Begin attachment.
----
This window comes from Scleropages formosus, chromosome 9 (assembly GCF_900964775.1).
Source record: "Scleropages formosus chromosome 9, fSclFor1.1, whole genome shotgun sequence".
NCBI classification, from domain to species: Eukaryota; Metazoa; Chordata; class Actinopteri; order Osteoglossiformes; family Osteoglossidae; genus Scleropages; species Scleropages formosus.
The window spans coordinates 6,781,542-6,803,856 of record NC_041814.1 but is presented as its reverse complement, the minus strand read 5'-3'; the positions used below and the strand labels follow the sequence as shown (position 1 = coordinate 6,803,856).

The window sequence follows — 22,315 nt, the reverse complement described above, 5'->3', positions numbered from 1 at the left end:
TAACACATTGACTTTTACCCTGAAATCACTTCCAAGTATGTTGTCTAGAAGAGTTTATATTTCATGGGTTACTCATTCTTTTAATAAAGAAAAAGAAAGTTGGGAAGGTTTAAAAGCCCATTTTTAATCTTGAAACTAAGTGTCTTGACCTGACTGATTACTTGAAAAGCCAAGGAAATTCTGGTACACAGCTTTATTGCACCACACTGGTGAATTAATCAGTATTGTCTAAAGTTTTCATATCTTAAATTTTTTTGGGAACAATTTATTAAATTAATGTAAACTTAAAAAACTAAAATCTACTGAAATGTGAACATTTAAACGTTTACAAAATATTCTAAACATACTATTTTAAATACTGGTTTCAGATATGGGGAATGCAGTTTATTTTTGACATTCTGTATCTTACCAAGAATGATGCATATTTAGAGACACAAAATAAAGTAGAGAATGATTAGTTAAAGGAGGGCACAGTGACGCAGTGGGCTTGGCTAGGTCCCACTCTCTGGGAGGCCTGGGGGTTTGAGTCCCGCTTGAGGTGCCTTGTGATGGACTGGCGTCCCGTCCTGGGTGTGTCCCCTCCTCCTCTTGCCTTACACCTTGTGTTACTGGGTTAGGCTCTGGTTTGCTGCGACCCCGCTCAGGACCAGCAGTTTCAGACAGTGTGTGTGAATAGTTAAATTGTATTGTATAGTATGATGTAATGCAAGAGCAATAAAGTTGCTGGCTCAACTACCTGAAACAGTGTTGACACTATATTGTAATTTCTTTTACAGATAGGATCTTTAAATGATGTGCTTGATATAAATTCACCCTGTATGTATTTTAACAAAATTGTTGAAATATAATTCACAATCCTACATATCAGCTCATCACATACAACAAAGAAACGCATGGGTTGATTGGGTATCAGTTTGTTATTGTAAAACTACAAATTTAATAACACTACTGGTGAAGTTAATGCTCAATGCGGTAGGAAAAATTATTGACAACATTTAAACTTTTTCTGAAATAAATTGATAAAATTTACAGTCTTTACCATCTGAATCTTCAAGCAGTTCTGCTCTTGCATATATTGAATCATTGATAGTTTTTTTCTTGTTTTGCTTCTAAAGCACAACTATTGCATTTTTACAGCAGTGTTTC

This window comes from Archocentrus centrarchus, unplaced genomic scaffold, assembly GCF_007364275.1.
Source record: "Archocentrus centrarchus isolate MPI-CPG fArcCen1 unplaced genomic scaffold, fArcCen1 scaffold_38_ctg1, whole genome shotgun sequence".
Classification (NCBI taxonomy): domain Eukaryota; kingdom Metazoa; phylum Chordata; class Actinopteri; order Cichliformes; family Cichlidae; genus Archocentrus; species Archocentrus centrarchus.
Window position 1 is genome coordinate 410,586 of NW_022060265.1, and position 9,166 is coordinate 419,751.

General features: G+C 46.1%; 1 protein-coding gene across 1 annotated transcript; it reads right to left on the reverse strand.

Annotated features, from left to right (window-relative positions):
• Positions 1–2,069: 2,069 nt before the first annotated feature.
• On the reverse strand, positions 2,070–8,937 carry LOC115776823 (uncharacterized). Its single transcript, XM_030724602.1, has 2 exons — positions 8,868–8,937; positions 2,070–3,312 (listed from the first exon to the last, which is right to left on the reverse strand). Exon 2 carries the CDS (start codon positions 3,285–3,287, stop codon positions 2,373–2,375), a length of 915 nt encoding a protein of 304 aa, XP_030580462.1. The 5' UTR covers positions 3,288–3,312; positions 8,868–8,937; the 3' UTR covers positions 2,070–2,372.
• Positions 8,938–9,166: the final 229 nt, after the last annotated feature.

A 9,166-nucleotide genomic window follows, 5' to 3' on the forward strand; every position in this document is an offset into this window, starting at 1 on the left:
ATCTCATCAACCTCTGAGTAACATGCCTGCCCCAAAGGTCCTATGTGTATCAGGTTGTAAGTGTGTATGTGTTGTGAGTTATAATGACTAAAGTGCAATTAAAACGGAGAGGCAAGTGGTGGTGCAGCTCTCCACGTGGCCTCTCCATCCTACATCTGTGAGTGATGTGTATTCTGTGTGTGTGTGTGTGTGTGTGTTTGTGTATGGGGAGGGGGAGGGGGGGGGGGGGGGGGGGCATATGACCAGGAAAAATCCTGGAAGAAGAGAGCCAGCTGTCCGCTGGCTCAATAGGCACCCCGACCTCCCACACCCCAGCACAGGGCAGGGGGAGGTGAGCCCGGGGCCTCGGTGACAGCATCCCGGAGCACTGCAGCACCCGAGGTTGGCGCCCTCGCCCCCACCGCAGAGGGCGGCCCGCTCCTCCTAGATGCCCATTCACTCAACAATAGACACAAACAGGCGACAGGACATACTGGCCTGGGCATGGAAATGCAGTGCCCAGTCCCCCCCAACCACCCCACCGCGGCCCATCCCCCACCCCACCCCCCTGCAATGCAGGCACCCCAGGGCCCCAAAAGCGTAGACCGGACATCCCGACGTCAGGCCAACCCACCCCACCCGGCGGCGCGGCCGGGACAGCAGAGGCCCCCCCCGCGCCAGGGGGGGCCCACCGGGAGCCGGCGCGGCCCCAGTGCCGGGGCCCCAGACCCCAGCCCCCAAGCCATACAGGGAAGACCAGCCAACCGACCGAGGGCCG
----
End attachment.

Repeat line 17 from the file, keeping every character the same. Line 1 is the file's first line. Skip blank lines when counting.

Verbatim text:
ATCTCATCAACCTCTGAGTAACATGCCTGCCCCAAAGGTCCTATGTGTATCAGGTTGTAAGTGTGTATGTGTTGTGAGTTATAATGACTAAAGTGCAATTAAAACGGAGAGGCAAGTGGTGGTGCAGCTCTCCACGTGGCCTCTCCATCCTACATCTGTGAGTGATGTGTATTCTGTGTGTGTGTGTGTGTGTGTGTTTGTGTATGGGGAGGGGGAGGGGGGGGGGGGGGGGGGGCATATGACCAGGAAAAATCCTGGAAGAAGAGAGCCAGCTGTCCGCTGGCTCAATAGGCACCCCGACCTCCCACACCCCAGCACAGGGCAGGGGGAGGTGAGCCCGGGGCCTCGGTGACAGCATCCCGGAGCACTGCAGCACCCGAGGTTGGCGCCCTCGCCCCCACCGCAGAGGGCGGCCCGCTCCTCCTAGATGCCCATTCACTCAACAATAGACACAAACAGGCGACAGGACATACTGGCCTGGGCATGGAAATGCAGTGCCCAGTCCCCCCCAACCACCCCACCGCGGCCCATCCCCCACCCCACCCCCCTGCAATGCAGGCACCCCAGGGCCCCAAAAGCGTAGACCGGACATCCCGACGTCAGGCCAACCCACCCCACCCGGCGGCGCGGCCGGGACAGCAGAGGCCCCCCCCGCGCCAGGGGGGGCCCACCGGGAGCCGGCGCGGCCCCAGTGCCGGGGCCCCAGACCCCAGCCCCCAAGCCATACAGGGAAGACCAGCCAACCGACCGAGGGCCG